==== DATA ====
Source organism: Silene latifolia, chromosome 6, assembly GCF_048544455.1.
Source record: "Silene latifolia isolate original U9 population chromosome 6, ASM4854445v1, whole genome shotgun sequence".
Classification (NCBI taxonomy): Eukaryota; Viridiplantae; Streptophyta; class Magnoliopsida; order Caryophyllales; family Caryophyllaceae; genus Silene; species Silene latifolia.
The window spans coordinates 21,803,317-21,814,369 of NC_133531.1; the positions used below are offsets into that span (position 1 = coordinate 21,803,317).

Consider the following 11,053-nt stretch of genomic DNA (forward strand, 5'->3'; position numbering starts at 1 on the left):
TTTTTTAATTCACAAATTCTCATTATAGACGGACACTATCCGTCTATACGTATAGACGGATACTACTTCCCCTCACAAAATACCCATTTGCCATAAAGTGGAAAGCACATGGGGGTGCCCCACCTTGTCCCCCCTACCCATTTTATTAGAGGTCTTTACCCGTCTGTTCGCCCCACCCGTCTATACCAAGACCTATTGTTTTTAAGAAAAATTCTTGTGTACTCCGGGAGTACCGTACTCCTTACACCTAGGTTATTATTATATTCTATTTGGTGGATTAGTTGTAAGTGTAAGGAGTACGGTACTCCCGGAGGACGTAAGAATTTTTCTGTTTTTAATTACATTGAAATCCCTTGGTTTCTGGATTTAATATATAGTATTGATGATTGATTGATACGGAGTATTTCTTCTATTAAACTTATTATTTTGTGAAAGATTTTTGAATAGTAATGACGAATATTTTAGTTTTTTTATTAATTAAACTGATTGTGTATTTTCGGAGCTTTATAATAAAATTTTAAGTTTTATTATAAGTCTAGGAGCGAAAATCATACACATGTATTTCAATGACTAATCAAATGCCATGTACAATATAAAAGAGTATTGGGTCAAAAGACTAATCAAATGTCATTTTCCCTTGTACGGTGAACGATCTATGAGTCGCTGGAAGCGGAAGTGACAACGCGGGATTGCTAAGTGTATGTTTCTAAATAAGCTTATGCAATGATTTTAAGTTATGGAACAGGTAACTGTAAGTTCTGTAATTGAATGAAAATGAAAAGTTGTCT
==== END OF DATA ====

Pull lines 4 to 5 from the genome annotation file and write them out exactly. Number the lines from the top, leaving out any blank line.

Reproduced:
The window spans coordinates 21,803,317-21,814,369 of NC_133531.1; the positions used below are offsets into that span (position 1 = coordinate 21,803,317).

Consider the following 11,053-nt stretch of genomic DNA (forward strand, 5'->3'; position numbering starts at 1 on the left):